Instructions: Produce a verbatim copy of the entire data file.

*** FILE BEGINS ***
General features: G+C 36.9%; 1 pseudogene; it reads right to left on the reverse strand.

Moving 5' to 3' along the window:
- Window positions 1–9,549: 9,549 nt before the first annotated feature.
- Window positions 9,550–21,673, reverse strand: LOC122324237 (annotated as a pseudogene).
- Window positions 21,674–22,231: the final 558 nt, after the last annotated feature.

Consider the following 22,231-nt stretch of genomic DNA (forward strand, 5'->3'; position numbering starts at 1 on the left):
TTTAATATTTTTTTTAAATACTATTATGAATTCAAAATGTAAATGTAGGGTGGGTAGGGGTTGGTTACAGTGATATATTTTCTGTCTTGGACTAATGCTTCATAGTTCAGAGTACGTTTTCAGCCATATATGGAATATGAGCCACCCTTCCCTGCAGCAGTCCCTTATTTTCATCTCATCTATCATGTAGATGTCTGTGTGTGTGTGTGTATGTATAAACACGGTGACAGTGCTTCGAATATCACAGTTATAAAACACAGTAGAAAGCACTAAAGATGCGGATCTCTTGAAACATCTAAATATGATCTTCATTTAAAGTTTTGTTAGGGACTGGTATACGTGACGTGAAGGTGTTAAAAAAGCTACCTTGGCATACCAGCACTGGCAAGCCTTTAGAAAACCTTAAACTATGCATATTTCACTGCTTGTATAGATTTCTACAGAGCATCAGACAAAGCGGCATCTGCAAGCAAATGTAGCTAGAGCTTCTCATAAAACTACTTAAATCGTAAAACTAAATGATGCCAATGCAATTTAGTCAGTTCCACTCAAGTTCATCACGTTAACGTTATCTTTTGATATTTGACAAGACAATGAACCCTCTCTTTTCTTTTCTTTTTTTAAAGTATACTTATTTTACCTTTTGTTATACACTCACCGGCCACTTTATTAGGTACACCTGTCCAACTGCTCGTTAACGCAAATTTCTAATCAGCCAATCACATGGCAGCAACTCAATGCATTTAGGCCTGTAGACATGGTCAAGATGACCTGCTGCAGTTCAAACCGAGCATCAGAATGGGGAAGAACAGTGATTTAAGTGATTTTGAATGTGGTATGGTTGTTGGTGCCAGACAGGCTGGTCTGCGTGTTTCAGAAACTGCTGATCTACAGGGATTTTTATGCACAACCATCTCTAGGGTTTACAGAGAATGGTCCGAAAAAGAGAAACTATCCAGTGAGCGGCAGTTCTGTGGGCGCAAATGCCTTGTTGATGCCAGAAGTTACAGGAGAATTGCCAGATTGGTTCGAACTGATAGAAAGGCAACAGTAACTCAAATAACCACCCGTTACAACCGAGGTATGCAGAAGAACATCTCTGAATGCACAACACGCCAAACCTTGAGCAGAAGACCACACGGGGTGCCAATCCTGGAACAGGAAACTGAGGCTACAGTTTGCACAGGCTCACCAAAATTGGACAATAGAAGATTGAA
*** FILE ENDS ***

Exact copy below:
General features: G+C 36.9%; 1 pseudogene; it reads right to left on the reverse strand.

Moving 5' to 3' along the window:
- Window positions 1–9,549: 9,549 nt before the first annotated feature.
- Window positions 9,550–21,673, reverse strand: LOC122324237 (annotated as a pseudogene).
- Window positions 21,674–22,231: the final 558 nt, after the last annotated feature.

Consider the following 22,231-nt stretch of genomic DNA (forward strand, 5'->3'; position numbering starts at 1 on the left):
TTTAATATTTTTTTTAAATACTATTATGAATTCAAAATGTAAATGTAGGGTGGGTAGGGGTTGGTTACAGTGATATATTTTCTGTCTTGGACTAATGCTTCATAGTTCAGAGTACGTTTTCAGCCATATATGGAATATGAGCCACCCTTCCCTGCAGCAGTCCCTTATTTTCATCTCATCTATCATGTAGATGTCTGTGTGTGTGTGTGTATGTATAAACACGGTGACAGTGCTTCGAATATCACAGTTATAAAACACAGTAGAAAGCACTAAAGATGCGGATCTCTTGAAACATCTAAATATGATCTTCATTTAAAGTTTTGTTAGGGACTGGTATACGTGACGTGAAGGTGTTAAAAAAGCTACCTTGGCATACCAGCACTGGCAAGCCTTTAGAAAACCTTAAACTATGCATATTTCACTGCTTGTATAGATTTCTACAGAGCATCAGACAAAGCGGCATCTGCAAGCAAATGTAGCTAGAGCTTCTCATAAAACTACTTAAATCGTAAAACTAAATGATGCCAATGCAATTTAGTCAGTTCCACTCAAGTTCATCACGTTAACGTTATCTTTTGATATTTGACAAGACAATGAACCCTCTCTTTTCTTTTCTTTTTTTAAAGTATACTTATTTTACCTTTTGTTATACACTCACCGGCCACTTTATTAGGTACACCTGTCCAACTGCTCGTTAACGCAAATTTCTAATCAGCCAATCACATGGCAGCAACTCAATGCATTTAGGCCTGTAGACATGGTCAAGATGACCTGCTGCAGTTCAAACCGAGCATCAGAATGGGGAAGAACAGTGATTTAAGTGATTTTGAATGTGGTATGGTTGTTGGTGCCAGACAGGCTGGTCTGCGTGTTTCAGAAACTGCTGATCTACAGGGATTTTTATGCACAACCATCTCTAGGGTTTACAGAGAATGGTCCGAAAAAGAGAAACTATCCAGTGAGCGGCAGTTCTGTGGGCGCAAATGCCTTGTTGATGCCAGAAGTTACAGGAGAATTGCCAGATTGGTTCGAACTGATAGAAAGGCAACAGTAACTCAAATAACCACCCGTTACAACCGAGGTATGCAGAAGAACATCTCTGAATGCACAACACGCCAAACCTTGAGCAGAAGACCACACGGGGTGCCAATCCTGGAACAGGAAACTGAGGCTACAGTTTGCACAGGCTCACCAAAATTGGACAATAGAAGATTGAA